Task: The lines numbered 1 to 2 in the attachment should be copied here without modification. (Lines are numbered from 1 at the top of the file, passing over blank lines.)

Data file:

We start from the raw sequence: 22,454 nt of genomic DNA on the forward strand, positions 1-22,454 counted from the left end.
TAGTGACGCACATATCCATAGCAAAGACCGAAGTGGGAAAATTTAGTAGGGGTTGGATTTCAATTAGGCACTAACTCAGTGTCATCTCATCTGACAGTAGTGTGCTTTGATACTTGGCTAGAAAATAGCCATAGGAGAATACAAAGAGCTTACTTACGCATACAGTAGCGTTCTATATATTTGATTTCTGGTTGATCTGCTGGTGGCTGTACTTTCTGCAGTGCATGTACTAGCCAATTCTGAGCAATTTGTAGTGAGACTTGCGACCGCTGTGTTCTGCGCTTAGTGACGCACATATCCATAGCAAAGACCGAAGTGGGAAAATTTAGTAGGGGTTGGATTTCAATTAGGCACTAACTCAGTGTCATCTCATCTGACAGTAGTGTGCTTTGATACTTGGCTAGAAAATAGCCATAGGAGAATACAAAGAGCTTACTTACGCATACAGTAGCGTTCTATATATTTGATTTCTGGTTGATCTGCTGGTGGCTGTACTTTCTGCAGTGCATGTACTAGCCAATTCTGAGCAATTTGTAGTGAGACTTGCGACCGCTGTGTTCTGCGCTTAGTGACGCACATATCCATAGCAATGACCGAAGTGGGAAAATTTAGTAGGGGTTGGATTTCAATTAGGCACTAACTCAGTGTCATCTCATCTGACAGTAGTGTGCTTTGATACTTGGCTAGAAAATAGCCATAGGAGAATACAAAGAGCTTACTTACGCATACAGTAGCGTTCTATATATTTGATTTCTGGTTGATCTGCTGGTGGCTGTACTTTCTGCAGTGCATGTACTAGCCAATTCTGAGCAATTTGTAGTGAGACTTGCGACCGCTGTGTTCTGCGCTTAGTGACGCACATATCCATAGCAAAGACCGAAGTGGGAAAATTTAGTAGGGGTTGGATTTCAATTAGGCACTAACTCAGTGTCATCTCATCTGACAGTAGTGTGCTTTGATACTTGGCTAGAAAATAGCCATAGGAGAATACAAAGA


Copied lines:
We start from the raw sequence: 22,454 nt of genomic DNA on the forward strand, positions 1-22,454 counted from the left end.
TAGTGACGCACATATCCATAGCAAAGACCGAAGTGGGAAAATTTAGTAGGGGTTGGATTTCAATTAGGCACTAACTCAGTGTCATCTCATCTGACAGTAGTGTGCTTTGATACTTGGCTAGAAAATAGCCATAGGAGAATACAAAGAGCTTACTTACGCATACAGTAGCGTTCTATATATTTGATTTCTGGTTGATCTGCTGGTGGCTGTACTTTCTGCAGTGCATGTACTAGCCAATTCTGAGCAATTTGTAGTGAGACTTGCGACCGCTGTGTTCTGCGCTTAGTGACGCACATATCCATAGCAAAGACCGAAGTGGGAAAATTTAGTAGGGGTTGGATTTCAATTAGGCACTAACTCAGTGTCATCTCATCTGACAGTAGTGTGCTTTGATACTTGGCTAGAAAATAGCCATAGGAGAATACAAAGAGCTTACTTACGCATACAGTAGCGTTCTATATATTTGATTTCTGGTTGATCTGCTGGTGGCTGTACTTTCTGCAGTGCATGTACTAGCCAATTCTGAGCAATTTGTAGTGAGACTTGCGACCGCTGTGTTCTGCGCTTAGTGACGCACATATCCATAGCAATGACCGAAGTGGGAAAATTTAGTAGGGGTTGGATTTCAATTAGGCACTAACTCAGTGTCATCTCATCTGACAGTAGTGTGCTTTGATACTTGGCTAGAAAATAGCCATAGGAGAATACAAAGAGCTTACTTACGCATACAGTAGCGTTCTATATATTTGATTTCTGGTTGATCTGCTGGTGGCTGTACTTTCTGCAGTGCATGTACTAGCCAATTCTGAGCAATTTGTAGTGAGACTTGCGACCGCTGTGTTCTGCGCTTAGTGACGCACATATCCATAGCAAAGACCGAAGTGGGAAAATTTAGTAGGGGTTGGATTTCAATTAGGCACTAACTCAGTGTCATCTCATCTGACAGTAGTGTGCTTTGATACTTGGCTAGAAAATAGCCATAGGAGAATACAAAGA